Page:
Pacific Guest Worker Scheme AND Indigenous Employment - Not Either but Both!

“The Edmund Rice Centre welcomes the Australian Government’s announcement of its Pacific Guest Worker Scheme .” said ERC environment spokesperson, Jill Finnane.

“Pacific Island nations have been asking for a scheme like this for a long time and the government is to be congratulated for listening to their calls.” 

“The three year trial makes a welcome companion scheme to Australia’s small vocational training initiatives that are increasing the number of skilled workers in the Pacific,” she said

The Edmund Rice Centre is the coordinating organisation of the Pacific Calling Partnership (PCP) which recently hosted the visit of President Anote Tong of Kiribati. President Tong spoke about the huge benefits that such a guest worker scheme would bring to his country. 

“In our discussions, the President made it clear that a well-designed labour access scheme is not just about stopping Australian fruit from rotting on the vine, nor is it just about getting a job.”

“For Kiribati, it will build up work skills, send remittances home and make a dent in high youth unemployment and unrest.” said Ms Finnane, who coordinates the Pacific Calling Partnership.

“Most Australians would not be aware of just how carefully and generously those remittances are shared out among the island community.”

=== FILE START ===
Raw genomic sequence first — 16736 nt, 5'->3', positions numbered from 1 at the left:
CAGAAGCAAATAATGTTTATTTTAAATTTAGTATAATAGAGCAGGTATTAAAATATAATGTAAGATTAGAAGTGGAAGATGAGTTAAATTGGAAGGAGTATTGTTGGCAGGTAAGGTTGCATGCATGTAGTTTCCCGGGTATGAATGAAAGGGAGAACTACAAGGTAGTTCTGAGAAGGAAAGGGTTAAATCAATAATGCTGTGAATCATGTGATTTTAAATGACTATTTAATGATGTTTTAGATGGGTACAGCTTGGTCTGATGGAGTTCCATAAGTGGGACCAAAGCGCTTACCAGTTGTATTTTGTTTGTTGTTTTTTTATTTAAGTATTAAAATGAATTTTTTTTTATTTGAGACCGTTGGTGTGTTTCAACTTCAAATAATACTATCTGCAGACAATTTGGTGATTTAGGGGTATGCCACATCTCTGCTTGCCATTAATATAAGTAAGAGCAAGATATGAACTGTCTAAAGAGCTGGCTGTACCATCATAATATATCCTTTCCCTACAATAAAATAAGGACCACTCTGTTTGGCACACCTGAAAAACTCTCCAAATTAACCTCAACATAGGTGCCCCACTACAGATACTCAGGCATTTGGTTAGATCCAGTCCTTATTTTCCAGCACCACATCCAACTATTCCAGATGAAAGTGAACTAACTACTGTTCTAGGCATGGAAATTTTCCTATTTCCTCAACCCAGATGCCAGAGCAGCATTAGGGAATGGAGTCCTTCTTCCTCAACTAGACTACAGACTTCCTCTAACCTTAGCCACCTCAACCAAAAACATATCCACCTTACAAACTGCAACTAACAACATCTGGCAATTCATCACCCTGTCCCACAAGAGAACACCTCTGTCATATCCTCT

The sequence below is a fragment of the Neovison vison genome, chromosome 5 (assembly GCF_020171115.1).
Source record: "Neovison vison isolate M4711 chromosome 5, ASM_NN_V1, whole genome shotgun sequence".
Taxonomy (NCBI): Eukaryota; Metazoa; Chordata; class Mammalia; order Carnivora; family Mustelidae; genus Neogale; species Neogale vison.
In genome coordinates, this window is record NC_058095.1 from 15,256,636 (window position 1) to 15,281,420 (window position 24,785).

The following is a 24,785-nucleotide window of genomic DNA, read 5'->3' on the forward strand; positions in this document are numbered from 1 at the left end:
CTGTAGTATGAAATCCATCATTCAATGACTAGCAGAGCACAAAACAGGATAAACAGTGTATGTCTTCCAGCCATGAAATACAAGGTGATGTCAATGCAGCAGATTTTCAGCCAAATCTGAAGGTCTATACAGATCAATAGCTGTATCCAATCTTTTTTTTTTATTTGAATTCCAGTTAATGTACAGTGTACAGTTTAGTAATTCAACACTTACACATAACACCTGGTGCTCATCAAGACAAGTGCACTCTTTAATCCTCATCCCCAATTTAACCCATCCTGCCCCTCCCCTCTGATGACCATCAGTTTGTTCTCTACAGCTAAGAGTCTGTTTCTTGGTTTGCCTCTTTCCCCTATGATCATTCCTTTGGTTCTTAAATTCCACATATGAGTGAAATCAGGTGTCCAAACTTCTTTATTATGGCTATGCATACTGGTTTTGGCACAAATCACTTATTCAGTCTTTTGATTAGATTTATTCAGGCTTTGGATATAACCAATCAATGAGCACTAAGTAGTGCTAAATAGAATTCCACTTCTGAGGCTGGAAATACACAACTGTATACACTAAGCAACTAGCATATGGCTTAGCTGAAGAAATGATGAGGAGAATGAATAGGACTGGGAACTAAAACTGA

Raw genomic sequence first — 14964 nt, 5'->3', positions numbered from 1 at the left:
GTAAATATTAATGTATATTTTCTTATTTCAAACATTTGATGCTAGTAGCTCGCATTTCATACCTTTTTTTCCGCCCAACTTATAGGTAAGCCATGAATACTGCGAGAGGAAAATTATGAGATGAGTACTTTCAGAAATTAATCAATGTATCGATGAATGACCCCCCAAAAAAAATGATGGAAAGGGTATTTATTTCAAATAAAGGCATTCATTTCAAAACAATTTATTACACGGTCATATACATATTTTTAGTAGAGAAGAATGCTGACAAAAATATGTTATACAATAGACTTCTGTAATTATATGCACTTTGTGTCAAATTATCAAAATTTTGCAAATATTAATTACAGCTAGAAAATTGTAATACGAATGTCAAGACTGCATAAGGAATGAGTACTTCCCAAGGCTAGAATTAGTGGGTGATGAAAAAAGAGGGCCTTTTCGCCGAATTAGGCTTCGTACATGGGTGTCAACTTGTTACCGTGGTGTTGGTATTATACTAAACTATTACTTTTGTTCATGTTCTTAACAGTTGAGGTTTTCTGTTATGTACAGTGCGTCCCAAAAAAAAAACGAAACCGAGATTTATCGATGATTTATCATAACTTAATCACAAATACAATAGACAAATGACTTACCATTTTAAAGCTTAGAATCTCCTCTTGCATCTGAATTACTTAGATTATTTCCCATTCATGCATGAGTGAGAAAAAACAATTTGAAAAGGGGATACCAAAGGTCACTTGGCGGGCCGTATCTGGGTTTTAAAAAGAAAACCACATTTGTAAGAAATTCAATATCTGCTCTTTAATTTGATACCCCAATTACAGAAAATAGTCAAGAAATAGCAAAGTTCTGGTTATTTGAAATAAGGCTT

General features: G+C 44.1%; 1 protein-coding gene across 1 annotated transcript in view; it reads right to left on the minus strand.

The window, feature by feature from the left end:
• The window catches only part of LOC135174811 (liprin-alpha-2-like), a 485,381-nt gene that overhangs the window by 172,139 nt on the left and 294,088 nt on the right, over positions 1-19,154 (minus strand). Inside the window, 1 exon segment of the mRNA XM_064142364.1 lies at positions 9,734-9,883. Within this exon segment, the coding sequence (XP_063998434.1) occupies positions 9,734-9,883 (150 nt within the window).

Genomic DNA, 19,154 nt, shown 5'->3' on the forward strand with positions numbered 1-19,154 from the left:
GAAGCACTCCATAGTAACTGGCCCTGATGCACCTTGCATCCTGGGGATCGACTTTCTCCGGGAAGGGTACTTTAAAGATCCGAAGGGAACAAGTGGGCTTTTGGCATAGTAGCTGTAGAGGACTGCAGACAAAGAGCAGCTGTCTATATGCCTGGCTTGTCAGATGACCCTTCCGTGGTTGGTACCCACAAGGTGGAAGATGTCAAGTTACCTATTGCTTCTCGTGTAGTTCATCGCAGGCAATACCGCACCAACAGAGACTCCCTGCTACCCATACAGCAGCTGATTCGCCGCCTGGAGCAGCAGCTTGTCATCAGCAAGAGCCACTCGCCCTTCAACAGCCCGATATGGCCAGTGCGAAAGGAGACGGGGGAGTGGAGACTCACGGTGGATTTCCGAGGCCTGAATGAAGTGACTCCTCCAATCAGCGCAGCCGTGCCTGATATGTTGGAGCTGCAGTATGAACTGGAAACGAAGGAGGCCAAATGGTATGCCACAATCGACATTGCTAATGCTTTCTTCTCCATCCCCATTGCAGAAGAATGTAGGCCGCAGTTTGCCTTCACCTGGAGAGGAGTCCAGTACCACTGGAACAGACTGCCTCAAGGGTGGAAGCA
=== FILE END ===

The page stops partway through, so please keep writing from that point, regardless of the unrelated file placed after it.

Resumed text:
“But most importantly, labour access is one of the strategies that low-lying island nations are calling for, to help them prepare for the inevitable loss of land and livelihood that climate change is bringing them.”

“As President Tong said, 'We want to be able to move as dignified people, as people with dignity - to move wherever, if it should become necessary!' This requires work skills.” she added

The Edmund Rice Centre has also welcomed the promise of safeguards such as employers having to show that locals are unavailable before they can apply for Pacific Island guest workers.

“The criticism some have levelled at the scheme, that Australian Indigenous unemployment should take precedence over the situation of Pacific Island Indigenous people, is an unfair pitting of one group against another.” said Ms Finnane

“The Australian Government needs to address the employment needs of Indigenous Australians, but this is a different issue, coming out of a different budget. Initiatives, such as the recently launched Australian Employment Covenant and many others that link housing, health, employment, nutrition are needed in addition to schemes that support our Pacific neighbours.” she concluded.

For more information please contact Jill Finnane 0417 237 572 or Phil Glendenning 0419 013 758


The Pacific Calling Partnership brings together a growing number of significant non-government organisations, school groups, community organisations, and individuals who all recognise Australia’s ecological debt to those communities whose very existence is threatened by climate change. This includes Kiribati, Tuvalu and other neighbours in low-lying Pacific Island nations, together with some of our own Torres Strait Islander communities. 

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